Samsung Electronics is working with Sectra Communications in an effort to integrate the latter’s Tiger/R end-to-end hardware security system, which relies on encryption, with the phone giant’s Knox platform. The aim is to have smartphones that are secure enough to carry classified information and other sensitive government data.
[bctt tweet=”The aim is to have smartphones that are secure enough to carry classified information and other sensitive government data.”]
CIO reported Tuesday (Sept. 22) that the market is a large one and also offers financial rewards. The site said that, by way of example, Secusmart has been successful with a BlackBerry smartphone that has a security system through a microSD encryption module. The system costs $2,250. It has been approved to carry Restricted-level voice and data traffic by the German government, though notably Restricted is one of the lower ratings for government information.
Other phones are secure enough to carry truly classified calls, but they are “dumb” phones that can carry voice alone. In terms of calls, phones need to be able to encrypt data but also must be able to prevent eavesdropping on the calls before they are encrypted.
The pairing of Sectra and Samsung would use Knox to prevent the installation of apps that could be a threat to security. In an interview with CIO, Michael Bertilsson, president of Sectra, said that “one of the biggest challenges is preventing people from installing apps,” and he cited games that can access a device’s microphone.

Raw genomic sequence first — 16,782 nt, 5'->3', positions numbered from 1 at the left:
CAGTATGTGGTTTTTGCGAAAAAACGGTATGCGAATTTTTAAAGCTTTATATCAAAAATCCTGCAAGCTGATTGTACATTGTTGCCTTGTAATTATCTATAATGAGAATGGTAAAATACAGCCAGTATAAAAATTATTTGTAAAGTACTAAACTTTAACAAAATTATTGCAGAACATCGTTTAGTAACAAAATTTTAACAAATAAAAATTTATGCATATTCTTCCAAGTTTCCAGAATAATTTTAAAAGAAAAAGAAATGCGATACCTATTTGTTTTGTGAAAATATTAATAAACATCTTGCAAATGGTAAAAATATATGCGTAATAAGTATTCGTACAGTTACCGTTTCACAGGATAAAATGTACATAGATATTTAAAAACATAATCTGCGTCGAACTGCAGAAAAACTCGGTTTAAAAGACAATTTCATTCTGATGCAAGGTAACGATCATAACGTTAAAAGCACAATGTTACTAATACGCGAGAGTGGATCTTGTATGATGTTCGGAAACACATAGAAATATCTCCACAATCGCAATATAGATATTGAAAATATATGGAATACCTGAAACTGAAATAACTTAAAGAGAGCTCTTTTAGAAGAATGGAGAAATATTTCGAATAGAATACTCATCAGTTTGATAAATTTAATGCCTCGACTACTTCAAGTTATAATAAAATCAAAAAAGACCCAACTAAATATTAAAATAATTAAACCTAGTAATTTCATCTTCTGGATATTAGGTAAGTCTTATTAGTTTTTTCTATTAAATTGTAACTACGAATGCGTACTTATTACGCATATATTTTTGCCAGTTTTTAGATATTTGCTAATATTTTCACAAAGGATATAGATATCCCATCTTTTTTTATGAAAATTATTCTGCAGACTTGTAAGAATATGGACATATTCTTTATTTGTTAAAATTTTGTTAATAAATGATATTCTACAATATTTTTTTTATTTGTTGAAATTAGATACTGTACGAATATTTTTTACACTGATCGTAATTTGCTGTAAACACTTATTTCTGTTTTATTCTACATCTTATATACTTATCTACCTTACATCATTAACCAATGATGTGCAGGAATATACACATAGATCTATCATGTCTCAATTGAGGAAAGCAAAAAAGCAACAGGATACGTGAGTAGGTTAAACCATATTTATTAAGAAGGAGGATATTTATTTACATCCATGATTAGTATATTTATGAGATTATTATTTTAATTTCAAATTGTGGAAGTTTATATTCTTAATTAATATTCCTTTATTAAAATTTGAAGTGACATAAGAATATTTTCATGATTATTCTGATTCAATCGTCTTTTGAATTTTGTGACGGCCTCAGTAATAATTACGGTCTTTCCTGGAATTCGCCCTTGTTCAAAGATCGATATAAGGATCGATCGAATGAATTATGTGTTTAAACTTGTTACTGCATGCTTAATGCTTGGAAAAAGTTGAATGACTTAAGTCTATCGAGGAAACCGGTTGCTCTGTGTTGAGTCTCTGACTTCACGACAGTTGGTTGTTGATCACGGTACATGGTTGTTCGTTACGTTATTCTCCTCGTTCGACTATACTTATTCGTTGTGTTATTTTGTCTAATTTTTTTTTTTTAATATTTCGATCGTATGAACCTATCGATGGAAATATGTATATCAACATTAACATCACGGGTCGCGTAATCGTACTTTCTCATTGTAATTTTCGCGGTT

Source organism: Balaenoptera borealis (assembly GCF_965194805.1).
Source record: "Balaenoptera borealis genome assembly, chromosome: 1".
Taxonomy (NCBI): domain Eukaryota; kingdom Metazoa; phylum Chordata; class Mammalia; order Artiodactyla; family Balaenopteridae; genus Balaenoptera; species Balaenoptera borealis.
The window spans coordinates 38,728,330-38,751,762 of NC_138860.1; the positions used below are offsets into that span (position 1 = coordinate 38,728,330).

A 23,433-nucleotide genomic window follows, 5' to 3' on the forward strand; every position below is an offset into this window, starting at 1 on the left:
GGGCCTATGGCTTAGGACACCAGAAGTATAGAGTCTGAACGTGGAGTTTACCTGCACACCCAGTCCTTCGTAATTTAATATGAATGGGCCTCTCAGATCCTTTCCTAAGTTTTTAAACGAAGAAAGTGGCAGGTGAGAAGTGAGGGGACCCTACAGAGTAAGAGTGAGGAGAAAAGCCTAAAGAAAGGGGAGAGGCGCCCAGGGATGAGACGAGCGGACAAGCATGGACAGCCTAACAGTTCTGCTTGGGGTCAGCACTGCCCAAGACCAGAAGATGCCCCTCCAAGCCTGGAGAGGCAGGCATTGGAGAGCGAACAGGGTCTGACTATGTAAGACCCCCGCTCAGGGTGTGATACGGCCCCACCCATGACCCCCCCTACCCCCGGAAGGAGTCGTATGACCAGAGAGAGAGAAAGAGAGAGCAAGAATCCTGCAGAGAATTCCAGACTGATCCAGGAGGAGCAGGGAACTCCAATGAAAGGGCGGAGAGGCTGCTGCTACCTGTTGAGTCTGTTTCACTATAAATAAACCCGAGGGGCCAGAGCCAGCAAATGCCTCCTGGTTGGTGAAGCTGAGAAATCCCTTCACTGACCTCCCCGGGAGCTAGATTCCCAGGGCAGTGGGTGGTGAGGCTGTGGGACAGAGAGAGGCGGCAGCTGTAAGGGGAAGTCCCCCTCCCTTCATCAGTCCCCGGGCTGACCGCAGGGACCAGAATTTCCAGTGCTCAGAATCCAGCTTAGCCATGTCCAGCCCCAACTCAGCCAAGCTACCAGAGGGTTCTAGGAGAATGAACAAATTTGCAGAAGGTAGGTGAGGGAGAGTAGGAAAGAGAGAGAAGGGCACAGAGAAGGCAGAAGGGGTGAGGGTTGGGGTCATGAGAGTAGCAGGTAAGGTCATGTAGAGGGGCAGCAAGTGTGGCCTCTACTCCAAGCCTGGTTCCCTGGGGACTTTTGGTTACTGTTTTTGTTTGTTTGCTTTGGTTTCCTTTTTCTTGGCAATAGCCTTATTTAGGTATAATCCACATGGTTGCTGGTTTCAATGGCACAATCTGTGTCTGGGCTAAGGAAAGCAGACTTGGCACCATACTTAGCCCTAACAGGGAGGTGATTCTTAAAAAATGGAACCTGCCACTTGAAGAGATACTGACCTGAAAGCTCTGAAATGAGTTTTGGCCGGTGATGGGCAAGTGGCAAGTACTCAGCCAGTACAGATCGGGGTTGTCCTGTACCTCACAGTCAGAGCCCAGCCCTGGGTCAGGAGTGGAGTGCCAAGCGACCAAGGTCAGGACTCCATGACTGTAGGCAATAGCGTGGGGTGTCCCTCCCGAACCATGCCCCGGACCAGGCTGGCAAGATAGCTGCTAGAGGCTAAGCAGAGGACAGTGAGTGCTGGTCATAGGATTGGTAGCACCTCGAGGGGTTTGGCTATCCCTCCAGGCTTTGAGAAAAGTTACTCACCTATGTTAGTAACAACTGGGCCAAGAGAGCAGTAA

The previous iteration of the Sectra system, Panthon, which did not use Knox, simply shut down if malicious or unauthorized apps were detected. Then, it would have to be restarted by a system admin.
The Tiger/R system is pending approval by the Dutch General Intelligence and Security Service, which has already approved Panthon for Restricted-level voice traffic. The approval could take between three and nine months, according to Bertilsson.
In Knox-related news, Samsung said in June that flaws tied to its pre-installed keyboard led to data vulnerability but that Knox had protocols in place to stop malicious attacks and protect data.
Separately, a recent study showed that federal employees using their own devices were putting agencies at risk.
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